Apartments are shown under construction on Southeast Division Street on May 14, 2014. (
Portland built thousands of apartments in 2017, helping slow rent increases to levels not seen since 2011. But housing remains out of reach for many in the city, according to an annual report from the city’s Housing Bureau released Wednesday.
It’s the fourth year the city has produced the report, assembled from a combination of city, proprietary and census data. It’s also the first year that covers the period when a city affordable housing mandate known as inclusionary zoning policy took effect.
Developers built some 7,300 homes during the year, most of them apartments. That’s more than any of the past 15 years — about 50 percent more than the year prior and double the number built during the typical year in the 2000s.
The glut of supply helped bring average rent increases to an annualized rate of 2 percent. That rate continued into 2018, the report said. Meanwhile, rent concessions — discounts or weeks of free rent — grew more common.
The city also had a banner year for residential construction permits, with 6,000 permits approved representing homes that could be built in coming years. That includes a large pipeline of projects submitted before the inclusionary zoning mandate, which requires developers to set aside rent-restricted affordable units in market-rate housing developments with 20 or more units.
It remains to be seen how many of those projects will be completed, given an upswing in construction costs and the downturn in rent. There’s also been a dramatic slowdown in new construction proposals in the months since the inclusionary housing policy began.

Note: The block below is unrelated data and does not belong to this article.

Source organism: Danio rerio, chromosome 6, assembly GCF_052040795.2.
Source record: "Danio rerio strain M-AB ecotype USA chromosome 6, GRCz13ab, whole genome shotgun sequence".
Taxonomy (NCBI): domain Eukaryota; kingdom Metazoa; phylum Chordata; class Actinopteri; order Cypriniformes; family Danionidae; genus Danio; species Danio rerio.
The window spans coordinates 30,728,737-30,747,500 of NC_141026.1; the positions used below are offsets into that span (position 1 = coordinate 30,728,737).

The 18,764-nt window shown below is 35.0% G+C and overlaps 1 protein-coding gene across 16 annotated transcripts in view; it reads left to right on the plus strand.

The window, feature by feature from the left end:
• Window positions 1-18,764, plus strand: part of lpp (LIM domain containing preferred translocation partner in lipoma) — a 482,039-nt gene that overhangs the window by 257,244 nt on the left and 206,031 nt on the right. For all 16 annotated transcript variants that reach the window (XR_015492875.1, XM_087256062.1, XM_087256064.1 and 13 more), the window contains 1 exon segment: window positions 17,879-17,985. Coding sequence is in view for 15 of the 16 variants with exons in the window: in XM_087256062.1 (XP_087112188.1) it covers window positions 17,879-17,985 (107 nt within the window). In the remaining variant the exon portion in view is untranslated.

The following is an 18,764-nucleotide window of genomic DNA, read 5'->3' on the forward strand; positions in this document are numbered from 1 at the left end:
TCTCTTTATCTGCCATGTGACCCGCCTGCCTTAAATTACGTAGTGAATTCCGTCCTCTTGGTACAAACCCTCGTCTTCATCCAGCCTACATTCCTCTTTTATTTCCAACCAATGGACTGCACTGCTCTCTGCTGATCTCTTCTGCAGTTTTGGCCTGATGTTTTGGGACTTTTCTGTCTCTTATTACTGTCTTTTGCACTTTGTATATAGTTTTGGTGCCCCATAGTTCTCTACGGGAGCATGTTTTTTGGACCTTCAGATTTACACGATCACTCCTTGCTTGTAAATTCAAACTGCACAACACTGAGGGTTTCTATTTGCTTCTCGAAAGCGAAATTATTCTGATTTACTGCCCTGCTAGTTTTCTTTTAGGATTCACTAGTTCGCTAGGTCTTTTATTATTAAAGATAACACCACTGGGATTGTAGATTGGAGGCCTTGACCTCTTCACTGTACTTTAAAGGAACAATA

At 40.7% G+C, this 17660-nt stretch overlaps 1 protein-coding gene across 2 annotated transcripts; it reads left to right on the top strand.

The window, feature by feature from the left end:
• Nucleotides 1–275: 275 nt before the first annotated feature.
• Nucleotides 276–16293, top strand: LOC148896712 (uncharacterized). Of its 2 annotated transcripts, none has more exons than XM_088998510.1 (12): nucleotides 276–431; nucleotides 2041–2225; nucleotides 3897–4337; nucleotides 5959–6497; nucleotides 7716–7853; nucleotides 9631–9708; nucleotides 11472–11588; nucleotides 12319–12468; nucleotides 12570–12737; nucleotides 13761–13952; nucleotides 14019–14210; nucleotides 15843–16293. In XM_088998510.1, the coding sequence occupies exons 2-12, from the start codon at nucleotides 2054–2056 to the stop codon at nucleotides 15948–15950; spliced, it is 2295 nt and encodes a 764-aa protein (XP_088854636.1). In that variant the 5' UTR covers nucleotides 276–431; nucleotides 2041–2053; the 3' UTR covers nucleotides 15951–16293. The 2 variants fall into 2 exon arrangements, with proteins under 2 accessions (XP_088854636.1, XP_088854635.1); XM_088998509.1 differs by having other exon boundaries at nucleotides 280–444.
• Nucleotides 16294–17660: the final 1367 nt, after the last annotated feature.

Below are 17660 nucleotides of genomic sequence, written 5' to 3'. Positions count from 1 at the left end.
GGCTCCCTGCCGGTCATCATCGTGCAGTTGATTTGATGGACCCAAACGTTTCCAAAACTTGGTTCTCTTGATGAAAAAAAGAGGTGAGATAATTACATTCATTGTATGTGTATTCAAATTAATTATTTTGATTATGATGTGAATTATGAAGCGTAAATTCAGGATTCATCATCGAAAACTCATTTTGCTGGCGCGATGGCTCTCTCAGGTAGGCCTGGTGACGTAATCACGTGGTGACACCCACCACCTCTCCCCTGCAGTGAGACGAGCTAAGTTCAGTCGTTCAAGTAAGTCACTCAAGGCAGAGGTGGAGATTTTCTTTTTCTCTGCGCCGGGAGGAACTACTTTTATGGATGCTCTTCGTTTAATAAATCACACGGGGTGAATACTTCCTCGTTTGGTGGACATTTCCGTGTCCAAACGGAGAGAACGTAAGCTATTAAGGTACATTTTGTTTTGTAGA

That period overlaps with other headwinds in the construction industry — the rising cost of materials, a labor shortage and higher borrowing rates among them — but developers have pointed to the policy as a major obstacle that could limit future construction and ultimately push housing prices higher as the population continues to grow.
The increases in recent years, which peaked at more than 8 percent in 2015, have already taken their toll. Just under half of the city’s renters — 49 percent — put more than 30 percent of their income toward their housing, exceeding a federal affordability standard. And 27 percent devote half or more their income to paying rent.
Some groups are, on average, unable to comfortably afford the median rents in any neighborhood in the city. They include single-parent, black, Native American and Pacific Islander-led households, as well as households that earn less than 30 percent of the city’s median income.
“Unfortunately, we do continue to see disparities, not only amongst low-income Portlanders but also communities of color,” Matthew Tschabold, the bureau’s assistant director, told the Portland City Council on Wednesday.
The council generally expressed approval for the direction the city’s housing policies are headed while acknowledging work remains.
Commissioner Dan Saltzman, who oversaw the Housing Bureau when the inclusionary zoning policy was created and is leaving the City Council at the end of the year, urged the bureau and his soon-to-be-former colleagues to stay the course.
“Be relentless on inclusionary housing,” he said. “Inclusionary zoning will produce more results than any bond measure. Stick at it and the results will be there.”
— Elliot Njus